Meet Hermes ... the bipedal, bicoastal robot now calling Brooklyn home
Ludovic Righetti, an associate professor in Tandon’s Department of Electrical and Computer Engineering and Department of Mechanical and Aerospace Engineering, is researching answers to some of his field’s major questions: What algorithms will allow for a robot to walk without falling, grasp objects without breaking them, and work safely around human beings?
He now has a new partner in those endeavors: Hermes, a humanoid robot manufactured by Sarcos U.S., one of the world’s premier robotics companies. Hermes is one of only four robots of his type ever made; two are in use in Japan, and one is at Carnegie Mellon University.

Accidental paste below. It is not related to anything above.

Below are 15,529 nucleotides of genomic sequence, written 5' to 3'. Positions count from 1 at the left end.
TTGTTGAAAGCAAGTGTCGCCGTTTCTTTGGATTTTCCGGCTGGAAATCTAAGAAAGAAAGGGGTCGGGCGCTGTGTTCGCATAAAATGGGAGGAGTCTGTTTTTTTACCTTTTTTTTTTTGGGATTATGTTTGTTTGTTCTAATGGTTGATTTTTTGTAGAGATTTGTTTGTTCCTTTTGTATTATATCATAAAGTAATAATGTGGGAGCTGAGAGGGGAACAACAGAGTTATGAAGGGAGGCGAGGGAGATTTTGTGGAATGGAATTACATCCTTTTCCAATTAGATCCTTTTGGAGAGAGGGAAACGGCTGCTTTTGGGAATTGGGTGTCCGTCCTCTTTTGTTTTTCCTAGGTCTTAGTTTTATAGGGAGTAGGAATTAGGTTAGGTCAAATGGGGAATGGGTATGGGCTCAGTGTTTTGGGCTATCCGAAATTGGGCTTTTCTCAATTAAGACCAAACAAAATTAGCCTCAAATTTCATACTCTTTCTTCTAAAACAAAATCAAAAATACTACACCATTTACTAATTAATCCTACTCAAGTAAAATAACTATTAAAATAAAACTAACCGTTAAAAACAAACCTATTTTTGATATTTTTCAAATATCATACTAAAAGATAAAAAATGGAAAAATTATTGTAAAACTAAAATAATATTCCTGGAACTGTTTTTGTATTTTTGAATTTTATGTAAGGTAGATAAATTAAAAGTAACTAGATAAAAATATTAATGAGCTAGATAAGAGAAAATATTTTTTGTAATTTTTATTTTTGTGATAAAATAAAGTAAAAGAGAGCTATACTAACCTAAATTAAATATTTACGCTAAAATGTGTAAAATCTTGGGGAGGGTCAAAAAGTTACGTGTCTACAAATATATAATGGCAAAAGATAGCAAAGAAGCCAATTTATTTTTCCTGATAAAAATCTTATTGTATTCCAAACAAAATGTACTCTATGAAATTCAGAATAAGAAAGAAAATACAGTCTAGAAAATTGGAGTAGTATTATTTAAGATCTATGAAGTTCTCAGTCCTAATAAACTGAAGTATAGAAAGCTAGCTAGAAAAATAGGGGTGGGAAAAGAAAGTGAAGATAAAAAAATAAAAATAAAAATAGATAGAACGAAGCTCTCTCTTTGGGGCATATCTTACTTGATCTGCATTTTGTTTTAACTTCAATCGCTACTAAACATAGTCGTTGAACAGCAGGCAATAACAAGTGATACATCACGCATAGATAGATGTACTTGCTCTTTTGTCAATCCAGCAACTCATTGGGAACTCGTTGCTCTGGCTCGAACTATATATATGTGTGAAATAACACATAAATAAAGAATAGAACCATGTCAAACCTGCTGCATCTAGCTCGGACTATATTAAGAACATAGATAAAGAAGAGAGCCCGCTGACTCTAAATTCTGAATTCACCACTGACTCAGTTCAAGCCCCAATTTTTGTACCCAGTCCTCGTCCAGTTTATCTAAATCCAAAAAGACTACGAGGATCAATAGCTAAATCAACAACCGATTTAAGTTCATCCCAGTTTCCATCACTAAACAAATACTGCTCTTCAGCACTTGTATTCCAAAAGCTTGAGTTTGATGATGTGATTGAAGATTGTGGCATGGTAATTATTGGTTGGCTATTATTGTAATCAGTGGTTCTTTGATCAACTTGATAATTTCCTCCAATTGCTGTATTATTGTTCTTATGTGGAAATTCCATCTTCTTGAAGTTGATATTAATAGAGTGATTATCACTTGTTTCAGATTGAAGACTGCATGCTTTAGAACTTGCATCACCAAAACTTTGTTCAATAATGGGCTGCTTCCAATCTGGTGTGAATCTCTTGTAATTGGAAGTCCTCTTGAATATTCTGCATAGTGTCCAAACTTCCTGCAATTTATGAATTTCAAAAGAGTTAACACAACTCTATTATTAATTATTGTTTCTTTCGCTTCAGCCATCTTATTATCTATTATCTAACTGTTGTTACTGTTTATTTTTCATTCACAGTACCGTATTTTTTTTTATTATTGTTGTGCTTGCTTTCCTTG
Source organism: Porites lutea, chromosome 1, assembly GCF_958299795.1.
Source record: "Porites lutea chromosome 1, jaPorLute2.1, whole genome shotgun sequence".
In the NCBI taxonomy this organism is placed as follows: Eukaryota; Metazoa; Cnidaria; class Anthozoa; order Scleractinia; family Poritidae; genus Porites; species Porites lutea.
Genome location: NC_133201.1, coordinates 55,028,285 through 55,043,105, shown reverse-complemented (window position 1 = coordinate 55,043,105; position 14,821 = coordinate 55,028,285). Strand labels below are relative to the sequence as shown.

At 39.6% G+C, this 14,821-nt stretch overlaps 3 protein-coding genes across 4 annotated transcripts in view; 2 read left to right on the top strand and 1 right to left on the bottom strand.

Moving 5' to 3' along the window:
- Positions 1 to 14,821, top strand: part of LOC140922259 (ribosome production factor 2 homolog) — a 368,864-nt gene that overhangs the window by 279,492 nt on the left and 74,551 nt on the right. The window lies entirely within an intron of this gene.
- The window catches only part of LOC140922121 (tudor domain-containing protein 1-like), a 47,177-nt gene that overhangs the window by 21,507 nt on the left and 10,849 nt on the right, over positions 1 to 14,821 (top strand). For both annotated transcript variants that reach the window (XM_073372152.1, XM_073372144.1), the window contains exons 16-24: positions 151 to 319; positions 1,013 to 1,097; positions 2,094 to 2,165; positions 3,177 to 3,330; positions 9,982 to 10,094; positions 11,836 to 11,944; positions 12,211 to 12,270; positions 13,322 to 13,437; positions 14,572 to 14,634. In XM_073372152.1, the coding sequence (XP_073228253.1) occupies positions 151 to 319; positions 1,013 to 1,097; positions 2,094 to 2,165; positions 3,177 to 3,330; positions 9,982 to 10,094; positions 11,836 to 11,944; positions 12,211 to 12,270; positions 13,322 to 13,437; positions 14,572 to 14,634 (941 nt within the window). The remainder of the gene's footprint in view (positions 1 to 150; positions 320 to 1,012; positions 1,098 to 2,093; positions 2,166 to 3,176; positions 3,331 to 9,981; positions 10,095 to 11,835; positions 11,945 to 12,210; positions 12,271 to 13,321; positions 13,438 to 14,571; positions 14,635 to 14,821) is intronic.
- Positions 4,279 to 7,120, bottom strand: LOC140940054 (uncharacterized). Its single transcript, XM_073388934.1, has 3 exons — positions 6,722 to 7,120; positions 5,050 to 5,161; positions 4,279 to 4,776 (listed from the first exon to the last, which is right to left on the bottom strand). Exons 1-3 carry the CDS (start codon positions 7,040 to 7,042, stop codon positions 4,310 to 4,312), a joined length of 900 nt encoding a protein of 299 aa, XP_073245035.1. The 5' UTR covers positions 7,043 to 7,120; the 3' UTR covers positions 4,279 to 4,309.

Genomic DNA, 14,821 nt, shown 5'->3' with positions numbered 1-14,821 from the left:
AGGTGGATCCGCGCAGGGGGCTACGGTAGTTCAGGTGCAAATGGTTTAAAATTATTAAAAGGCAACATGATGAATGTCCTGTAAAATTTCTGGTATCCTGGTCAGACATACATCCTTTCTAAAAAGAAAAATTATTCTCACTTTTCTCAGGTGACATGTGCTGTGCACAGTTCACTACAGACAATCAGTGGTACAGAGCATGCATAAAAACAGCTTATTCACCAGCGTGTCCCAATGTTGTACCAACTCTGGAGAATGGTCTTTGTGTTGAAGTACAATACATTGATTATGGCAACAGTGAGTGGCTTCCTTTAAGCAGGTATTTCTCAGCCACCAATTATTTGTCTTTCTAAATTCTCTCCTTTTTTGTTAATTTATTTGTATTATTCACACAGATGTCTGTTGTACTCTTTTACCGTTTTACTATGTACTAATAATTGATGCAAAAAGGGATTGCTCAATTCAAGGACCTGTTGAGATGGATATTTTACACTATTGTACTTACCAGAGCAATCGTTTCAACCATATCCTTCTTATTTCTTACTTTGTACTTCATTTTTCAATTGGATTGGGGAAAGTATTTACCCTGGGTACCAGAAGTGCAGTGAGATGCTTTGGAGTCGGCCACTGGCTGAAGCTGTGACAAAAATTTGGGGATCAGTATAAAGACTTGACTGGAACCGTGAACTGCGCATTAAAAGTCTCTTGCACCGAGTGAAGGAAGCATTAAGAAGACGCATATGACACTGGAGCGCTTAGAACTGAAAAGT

Hermes is a gift to Tandon from the University of Southern California, where Righetti served as a postdoctoral fellow in the school’s Computer Science Department. As such, he is one of the few researchers in the world with experience in working with the complex, specialized technology that goes into a robot like this one.
Righetti, whose many honors include the Heinz Maier-Leibnitz-Preis from the German Research Foundation and the IEEE Robotics and Automation Society Early Career Award, cautions that Hermes, while humanoid, is not quite as physically agile as an actual human. “This is a fascinating piece of machinery,” he says, “but no one should expect to hire a robotic dance instructor just yet.”